As I understand it, you will have a 4th day (Sunday) in the Melbourne area. It would be nice to see the Sunday market on the Esplanade at St. Kilda (a short tram ride from downtown or Southbank). After that, catch the tram back up St. Kilda Road towards downtown, and get off at the Shrine of Remembrance. The Shrine is an interesting place to visit at any time, but on a Sunday there is a guide who explains Australia's involvement in the Gallipoli Campaign, which makes it even more interesting.

Another way to spend this 4th day would be a repeat visit to the Dandenong Ranges. You could see the William Ricketts Sanctuary, view Greater Melbourne from Mount Dandenong Lookout, have lunch in or near Olinda or Sassafras, and visit the Rhodedendron Gardens. You'll be too early for the rhodedendrons, which bloom in October, but you'll catch the cherry blossoms.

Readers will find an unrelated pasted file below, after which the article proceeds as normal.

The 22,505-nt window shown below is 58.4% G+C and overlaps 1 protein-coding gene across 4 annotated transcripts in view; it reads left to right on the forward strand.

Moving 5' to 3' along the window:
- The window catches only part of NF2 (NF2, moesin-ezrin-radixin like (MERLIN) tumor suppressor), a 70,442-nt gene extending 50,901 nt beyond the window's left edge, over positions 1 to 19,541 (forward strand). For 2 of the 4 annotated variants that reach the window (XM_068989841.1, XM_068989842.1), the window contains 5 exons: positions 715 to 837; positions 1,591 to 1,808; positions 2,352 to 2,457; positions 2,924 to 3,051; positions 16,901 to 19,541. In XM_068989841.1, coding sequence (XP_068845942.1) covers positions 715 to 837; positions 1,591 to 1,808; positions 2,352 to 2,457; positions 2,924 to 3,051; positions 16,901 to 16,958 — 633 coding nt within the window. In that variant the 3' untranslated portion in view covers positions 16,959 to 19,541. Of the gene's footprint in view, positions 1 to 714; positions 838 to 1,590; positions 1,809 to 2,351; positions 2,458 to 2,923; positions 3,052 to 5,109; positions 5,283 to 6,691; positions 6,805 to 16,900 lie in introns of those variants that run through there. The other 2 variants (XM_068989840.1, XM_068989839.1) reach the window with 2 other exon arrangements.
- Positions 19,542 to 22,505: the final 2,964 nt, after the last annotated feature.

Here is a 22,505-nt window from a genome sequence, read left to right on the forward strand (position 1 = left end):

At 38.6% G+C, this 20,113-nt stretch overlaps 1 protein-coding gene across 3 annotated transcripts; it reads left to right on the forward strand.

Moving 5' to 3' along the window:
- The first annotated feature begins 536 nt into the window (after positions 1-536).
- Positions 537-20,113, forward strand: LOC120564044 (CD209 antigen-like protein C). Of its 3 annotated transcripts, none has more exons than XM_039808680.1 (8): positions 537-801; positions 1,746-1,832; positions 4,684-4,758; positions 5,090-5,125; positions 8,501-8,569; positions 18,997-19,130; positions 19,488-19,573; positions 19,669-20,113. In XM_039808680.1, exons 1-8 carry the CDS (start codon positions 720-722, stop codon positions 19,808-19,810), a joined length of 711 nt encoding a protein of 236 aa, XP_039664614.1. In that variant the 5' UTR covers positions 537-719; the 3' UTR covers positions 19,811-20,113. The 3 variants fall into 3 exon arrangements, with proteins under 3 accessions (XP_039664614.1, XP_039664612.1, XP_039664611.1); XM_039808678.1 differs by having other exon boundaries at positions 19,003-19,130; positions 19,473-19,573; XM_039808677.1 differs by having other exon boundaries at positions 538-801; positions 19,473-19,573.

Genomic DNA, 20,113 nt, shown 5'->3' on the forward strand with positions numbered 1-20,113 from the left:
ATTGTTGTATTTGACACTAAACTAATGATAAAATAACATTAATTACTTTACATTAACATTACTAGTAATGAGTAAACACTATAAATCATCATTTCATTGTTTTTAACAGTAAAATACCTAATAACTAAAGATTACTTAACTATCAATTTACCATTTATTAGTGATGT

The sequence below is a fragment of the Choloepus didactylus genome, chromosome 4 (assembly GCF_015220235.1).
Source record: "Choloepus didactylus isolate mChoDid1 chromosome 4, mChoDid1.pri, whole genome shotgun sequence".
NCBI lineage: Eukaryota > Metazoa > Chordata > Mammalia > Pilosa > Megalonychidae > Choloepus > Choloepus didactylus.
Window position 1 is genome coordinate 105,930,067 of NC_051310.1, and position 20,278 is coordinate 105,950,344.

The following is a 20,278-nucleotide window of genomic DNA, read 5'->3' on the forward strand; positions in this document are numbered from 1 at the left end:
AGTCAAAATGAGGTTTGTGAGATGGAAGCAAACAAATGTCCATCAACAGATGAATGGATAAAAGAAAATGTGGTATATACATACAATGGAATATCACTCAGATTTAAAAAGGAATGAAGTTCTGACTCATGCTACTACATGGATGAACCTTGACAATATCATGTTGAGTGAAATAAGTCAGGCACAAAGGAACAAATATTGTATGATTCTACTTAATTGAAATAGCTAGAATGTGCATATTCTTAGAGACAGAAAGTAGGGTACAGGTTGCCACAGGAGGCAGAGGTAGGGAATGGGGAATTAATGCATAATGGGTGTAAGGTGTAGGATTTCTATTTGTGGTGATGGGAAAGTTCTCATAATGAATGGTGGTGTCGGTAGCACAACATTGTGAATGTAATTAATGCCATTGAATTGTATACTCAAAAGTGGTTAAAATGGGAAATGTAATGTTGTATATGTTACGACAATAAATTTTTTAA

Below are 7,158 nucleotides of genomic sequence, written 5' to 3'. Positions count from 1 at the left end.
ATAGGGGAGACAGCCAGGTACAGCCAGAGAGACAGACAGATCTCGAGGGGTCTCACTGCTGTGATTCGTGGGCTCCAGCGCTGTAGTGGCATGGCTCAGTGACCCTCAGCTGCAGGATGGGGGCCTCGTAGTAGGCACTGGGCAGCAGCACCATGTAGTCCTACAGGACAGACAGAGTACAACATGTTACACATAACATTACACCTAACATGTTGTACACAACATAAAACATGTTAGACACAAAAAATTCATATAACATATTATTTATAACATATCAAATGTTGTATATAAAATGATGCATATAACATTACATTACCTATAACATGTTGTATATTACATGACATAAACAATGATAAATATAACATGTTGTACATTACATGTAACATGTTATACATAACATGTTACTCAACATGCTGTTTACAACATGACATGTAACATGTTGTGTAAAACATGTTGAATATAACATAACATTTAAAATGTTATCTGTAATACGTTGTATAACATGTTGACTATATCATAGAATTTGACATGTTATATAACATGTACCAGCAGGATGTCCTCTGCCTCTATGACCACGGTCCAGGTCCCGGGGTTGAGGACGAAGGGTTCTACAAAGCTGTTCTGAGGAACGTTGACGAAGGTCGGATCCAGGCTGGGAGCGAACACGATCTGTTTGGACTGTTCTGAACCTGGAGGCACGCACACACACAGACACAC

Of the Melbourne area's many delightful offerings, the William Ricketts Sanctuary is my favourite.

A good place to eat in Melbourne is Lygon Street, just north of the downtown core. It has many ethnic restaurants, including several Greek and Italian ones. Just walk down Lygon Street till you see a restaurant you like, and walk in.

No, I don't think it's worth visiting a cattle or sheep station (just my subjective opinion).

In Sydney, besides the ferries back and forth across the harbour and the Harbour Bridge, which already have been mentioned, the tour of the Opera House came as a pleasant surprise to me. I wasn't expecting to enjoy it all that much, but I found it very interesting.

Oh yes, Melbourne's weather could be pleasant or it could be cool and wet, so be prepared for either eventuality.
Judy_in_Calgary is offline  
Old Jun 18th, 2004, 12:45 PM
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>>>>>>No, I don't think it's worth visiting a cattle or sheep station<<<<<<

Perhaps my comment requires some clarification. I feel the amount of time you have in Australia is too little for you to spend any of it visiting a cattle or sheep station. I think it would be interesting to visit a cattle or sheep station if you were on a repeat visit to Australia or if you had more time.